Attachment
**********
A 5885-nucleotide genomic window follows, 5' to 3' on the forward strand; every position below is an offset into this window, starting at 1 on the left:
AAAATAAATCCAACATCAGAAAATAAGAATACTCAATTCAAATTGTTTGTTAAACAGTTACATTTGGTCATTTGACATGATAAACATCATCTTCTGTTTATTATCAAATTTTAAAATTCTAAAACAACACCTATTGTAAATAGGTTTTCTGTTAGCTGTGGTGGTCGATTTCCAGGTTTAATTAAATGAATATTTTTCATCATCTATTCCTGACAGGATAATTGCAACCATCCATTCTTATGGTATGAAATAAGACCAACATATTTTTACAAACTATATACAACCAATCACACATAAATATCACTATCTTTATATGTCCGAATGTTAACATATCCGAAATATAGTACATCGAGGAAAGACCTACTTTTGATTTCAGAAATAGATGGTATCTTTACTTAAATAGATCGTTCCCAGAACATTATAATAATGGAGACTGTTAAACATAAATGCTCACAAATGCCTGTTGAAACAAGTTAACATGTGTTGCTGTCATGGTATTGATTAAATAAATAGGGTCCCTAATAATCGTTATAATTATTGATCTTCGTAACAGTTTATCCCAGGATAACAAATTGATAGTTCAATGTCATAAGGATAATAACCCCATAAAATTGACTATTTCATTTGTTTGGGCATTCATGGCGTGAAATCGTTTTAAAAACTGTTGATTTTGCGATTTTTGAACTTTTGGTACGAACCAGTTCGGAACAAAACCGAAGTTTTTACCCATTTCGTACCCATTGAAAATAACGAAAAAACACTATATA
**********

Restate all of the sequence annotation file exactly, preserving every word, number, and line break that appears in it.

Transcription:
A 5885-nucleotide genomic window follows, 5' to 3' on the forward strand; every position below is an offset into this window, starting at 1 on the left:
AAAATAAATCCAACATCAGAAAATAAGAATACTCAATTCAAATTGTTTGTTAAACAGTTACATTTGGTCATTTGACATGATAAACATCATCTTCTGTTTATTATCAAATTTTAAAATTCTAAAACAACACCTATTGTAAATAGGTTTTCTGTTAGCTGTGGTGGTCGATTTCCAGGTTTAATTAAATGAATATTTTTCATCATCTATTCCTGACAGGATAATTGCAACCATCCATTCTTATGGTATGAAATAAGACCAACATATTTTTACAAACTATATACAACCAATCACACATAAATATCACTATCTTTATATGTCCGAATGTTAACATATCCGAAATATAGTACATCGAGGAAAGACCTACTTTTGATTTCAGAAATAGATGGTATCTTTACTTAAATAGATCGTTCCCAGAACATTATAATAATGGAGACTGTTAAACATAAATGCTCACAAATGCCTGTTGAAACAAGTTAACATGTGTTGCTGTCATGGTATTGATTAAATAAATAGGGTCCCTAATAATCGTTATAATTATTGATCTTCGTAACAGTTTATCCCAGGATAACAAATTGATAGTTCAATGTCATAAGGATAATAACCCCATAAAATTGACTATTTCATTTGTTTGGGCATTCATGGCGTGAAATCGTTTTAAAAACTGTTGATTTTGCGATTTTTGAACTTTTGGTACGAACCAGTTCGGAACAAAACCGAAGTTTTTACCCATTTCGTACCCATTGAAAATAACGAAAAAACACTATATA